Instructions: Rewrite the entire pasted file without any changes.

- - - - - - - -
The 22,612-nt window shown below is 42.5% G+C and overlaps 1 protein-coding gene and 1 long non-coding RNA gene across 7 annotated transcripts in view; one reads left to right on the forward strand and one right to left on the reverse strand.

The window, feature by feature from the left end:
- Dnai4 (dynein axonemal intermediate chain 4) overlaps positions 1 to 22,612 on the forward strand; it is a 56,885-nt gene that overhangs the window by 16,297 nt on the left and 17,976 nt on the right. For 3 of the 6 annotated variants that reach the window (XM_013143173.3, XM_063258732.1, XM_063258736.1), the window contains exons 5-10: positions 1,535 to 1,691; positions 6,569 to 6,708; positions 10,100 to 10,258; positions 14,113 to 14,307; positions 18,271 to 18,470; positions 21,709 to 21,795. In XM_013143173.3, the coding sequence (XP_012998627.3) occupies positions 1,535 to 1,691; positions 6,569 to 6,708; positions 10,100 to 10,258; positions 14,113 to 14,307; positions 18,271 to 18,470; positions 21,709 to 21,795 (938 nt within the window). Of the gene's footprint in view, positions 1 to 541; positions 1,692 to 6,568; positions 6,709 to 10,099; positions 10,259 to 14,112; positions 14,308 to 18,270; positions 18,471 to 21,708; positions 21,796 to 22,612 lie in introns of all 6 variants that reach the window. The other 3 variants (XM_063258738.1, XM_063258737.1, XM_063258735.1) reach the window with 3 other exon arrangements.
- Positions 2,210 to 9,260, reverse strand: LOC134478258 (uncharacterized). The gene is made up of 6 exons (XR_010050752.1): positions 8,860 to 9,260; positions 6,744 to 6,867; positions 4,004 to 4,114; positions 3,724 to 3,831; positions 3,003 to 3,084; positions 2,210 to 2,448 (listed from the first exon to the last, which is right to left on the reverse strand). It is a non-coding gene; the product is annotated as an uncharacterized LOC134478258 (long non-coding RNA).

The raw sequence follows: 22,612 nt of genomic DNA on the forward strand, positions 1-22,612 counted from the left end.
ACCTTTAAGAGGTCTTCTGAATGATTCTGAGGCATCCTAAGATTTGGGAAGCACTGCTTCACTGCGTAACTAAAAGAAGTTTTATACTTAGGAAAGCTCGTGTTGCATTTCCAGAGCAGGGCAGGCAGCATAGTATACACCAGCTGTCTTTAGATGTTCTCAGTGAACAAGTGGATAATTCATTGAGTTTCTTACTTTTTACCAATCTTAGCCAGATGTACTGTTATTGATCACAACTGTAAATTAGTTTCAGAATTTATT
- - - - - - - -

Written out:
The 22,612-nt window shown below is 42.5% G+C and overlaps 1 protein-coding gene and 1 long non-coding RNA gene across 7 annotated transcripts in view; one reads left to right on the forward strand and one right to left on the reverse strand.

The window, feature by feature from the left end:
- Dnai4 (dynein axonemal intermediate chain 4) overlaps positions 1 to 22,612 on the forward strand; it is a 56,885-nt gene that overhangs the window by 16,297 nt on the left and 17,976 nt on the right. For 3 of the 6 annotated variants that reach the window (XM_013143173.3, XM_063258732.1, XM_063258736.1), the window contains exons 5-10: positions 1,535 to 1,691; positions 6,569 to 6,708; positions 10,100 to 10,258; positions 14,113 to 14,307; positions 18,271 to 18,470; positions 21,709 to 21,795. In XM_013143173.3, the coding sequence (XP_012998627.3) occupies positions 1,535 to 1,691; positions 6,569 to 6,708; positions 10,100 to 10,258; positions 14,113 to 14,307; positions 18,271 to 18,470; positions 21,709 to 21,795 (938 nt within the window). Of the gene's footprint in view, positions 1 to 541; positions 1,692 to 6,568; positions 6,709 to 10,099; positions 10,259 to 14,112; positions 14,308 to 18,270; positions 18,471 to 21,708; positions 21,796 to 22,612 lie in introns of all 6 variants that reach the window. The other 3 variants (XM_063258738.1, XM_063258737.1, XM_063258735.1) reach the window with 3 other exon arrangements.
- Positions 2,210 to 9,260, reverse strand: LOC134478258 (uncharacterized). The gene is made up of 6 exons (XR_010050752.1): positions 8,860 to 9,260; positions 6,744 to 6,867; positions 4,004 to 4,114; positions 3,724 to 3,831; positions 3,003 to 3,084; positions 2,210 to 2,448 (listed from the first exon to the last, which is right to left on the reverse strand). It is a non-coding gene; the product is annotated as an uncharacterized LOC134478258 (long non-coding RNA).

The raw sequence follows: 22,612 nt of genomic DNA on the forward strand, positions 1-22,612 counted from the left end.
ACCTTTAAGAGGTCTTCTGAATGATTCTGAGGCATCCTAAGATTTGGGAAGCACTGCTTCACTGCGTAACTAAAAGAAGTTTTATACTTAGGAAAGCTCGTGTTGCATTTCCAGAGCAGGGCAGGCAGCATAGTATACACCAGCTGTCTTTAGATGTTCTCAGTGAACAAGTGGATAATTCATTGAGTTTCTTACTTTTTACCAATCTTAGCCAGATGTACTGTTATTGATCACAACTGTAAATTAGTTTCAGAATTTATT